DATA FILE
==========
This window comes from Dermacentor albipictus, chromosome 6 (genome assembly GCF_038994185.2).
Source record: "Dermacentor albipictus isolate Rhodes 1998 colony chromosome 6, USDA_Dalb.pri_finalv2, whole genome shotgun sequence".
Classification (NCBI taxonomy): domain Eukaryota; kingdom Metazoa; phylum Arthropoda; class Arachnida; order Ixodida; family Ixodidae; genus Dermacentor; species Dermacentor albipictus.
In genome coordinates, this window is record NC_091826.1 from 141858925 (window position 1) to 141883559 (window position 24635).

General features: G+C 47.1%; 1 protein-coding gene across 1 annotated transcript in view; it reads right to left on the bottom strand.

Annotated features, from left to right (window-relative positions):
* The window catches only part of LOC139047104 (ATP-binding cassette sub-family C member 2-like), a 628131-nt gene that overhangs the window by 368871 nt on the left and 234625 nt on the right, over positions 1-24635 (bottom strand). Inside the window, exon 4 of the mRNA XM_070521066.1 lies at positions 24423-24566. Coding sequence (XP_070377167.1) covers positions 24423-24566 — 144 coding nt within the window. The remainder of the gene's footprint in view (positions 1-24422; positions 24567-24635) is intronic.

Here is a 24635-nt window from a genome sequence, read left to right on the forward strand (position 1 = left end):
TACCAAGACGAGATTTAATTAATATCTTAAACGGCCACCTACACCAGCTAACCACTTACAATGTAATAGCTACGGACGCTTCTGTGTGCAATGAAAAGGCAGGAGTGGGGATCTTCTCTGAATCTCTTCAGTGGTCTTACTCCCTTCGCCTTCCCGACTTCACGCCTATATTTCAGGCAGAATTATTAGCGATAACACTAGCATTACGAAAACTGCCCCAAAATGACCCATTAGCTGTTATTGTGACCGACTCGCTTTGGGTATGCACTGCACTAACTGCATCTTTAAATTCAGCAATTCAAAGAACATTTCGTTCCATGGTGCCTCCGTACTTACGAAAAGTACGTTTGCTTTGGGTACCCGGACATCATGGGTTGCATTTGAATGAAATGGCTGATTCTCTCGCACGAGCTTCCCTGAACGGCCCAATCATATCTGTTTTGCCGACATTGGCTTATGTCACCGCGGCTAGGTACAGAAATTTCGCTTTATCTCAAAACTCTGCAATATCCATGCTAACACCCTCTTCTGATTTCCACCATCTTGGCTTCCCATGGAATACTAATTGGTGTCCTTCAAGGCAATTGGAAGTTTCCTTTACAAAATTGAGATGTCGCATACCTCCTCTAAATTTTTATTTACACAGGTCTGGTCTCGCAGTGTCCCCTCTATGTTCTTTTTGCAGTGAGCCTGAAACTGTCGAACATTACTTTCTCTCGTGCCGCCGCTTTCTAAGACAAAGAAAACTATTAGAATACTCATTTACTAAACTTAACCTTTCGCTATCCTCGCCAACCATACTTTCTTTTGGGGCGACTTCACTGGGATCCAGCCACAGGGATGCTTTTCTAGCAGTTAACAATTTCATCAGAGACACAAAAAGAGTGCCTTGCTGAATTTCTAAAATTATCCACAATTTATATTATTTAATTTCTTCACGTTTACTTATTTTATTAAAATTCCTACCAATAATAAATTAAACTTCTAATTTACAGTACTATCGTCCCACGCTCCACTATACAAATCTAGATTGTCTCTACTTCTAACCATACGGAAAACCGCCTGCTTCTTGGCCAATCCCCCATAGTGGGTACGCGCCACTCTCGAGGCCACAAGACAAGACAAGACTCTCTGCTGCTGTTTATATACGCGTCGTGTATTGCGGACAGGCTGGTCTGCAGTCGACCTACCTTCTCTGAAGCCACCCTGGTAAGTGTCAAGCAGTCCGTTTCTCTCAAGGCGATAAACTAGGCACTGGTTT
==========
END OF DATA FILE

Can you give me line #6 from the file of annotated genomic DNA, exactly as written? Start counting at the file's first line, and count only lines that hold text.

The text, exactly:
Annotated features, from left to right (window-relative positions):